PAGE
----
In determining whether the force used was justified, the Court accepted the undisputed facts: There was an altercation, which had only just abated as the officers arrived. Two of the 6 men present held potential weapons. From there, the Court opined that ordering the men to lie flat was reasonable, and that the man in the cast “has demonstrated no constitutional basis for failing to comply” with the order. The officer had no reason to know that the man’s broken arm in a sling made doing so difficult. Also, maybe that cast could be used as a weapon (the ensuing criminal complaint did in fact describe the plaintiff as “armed with a cast.”) Therefore, the Court concluded that the use of force was justified, and that there was no basis to believe “that a reasonable officer would be on notice under these circumstances that the conduct complained of was unlawful.”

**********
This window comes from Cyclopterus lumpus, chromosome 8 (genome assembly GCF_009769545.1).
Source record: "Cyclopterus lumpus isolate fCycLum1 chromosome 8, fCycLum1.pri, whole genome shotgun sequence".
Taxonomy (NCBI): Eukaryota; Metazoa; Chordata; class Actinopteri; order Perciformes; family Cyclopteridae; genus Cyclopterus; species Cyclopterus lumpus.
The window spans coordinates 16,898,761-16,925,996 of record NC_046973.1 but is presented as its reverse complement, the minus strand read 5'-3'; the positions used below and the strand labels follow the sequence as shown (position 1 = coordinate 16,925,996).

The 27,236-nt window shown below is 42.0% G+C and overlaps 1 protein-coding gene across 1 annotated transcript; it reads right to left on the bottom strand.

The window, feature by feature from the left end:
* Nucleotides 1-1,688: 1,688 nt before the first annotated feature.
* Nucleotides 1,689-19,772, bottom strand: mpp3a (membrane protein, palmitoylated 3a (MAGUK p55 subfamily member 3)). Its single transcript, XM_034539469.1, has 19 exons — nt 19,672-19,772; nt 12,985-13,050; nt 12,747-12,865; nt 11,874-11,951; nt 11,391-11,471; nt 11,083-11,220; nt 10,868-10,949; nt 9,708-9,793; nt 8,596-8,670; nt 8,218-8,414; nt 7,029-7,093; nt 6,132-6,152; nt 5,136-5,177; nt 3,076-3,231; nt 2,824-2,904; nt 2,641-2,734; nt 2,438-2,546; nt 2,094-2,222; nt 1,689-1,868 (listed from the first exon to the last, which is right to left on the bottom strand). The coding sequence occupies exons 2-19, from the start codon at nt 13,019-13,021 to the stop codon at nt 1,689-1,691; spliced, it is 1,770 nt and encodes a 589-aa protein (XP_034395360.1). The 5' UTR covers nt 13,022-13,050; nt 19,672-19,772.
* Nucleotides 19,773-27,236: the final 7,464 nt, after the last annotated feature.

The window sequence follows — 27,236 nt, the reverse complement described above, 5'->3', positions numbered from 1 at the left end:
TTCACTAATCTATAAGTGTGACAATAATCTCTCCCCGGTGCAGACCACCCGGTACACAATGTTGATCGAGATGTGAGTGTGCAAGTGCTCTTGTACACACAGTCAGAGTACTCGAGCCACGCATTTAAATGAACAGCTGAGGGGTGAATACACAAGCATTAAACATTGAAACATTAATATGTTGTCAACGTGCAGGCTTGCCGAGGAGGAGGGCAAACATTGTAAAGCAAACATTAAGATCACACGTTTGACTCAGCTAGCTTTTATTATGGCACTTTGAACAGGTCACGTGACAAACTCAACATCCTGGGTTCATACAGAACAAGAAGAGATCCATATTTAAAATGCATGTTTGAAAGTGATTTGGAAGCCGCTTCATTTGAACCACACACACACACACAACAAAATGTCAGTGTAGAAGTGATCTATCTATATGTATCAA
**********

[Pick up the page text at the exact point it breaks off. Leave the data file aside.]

It is worth mentioning more about this officer. Several years prior to this incident, while working for the police department of a nearby town, the same officer killed a woman when he sped through the city’s downtown area, without lights or sirens, right through an intersection and into another car traveling legally through the same intersection. He pleaded guilty to two misdemeanors–speeding and failing to use his emergency lights–resigned, and left the state. The woman’s husband received almost 2 million dollars from the city in settlement of his lawsuit (I don’t know whether the issue of QI was ever raised prior to the settlement; my hunch is the city thought it best to settle quietly.) A few years later, the officer returned to the state and took the job he had at the time of the Taco Bell incident. He remained with that department until 2018, when it was alleged that he had been engaging in sexual acts in his cruiser and had provided alcohol to underage persons- including an 18 year old girl with whom he had a relationship and whom he met while acting as a school safety resource officer at the local high school.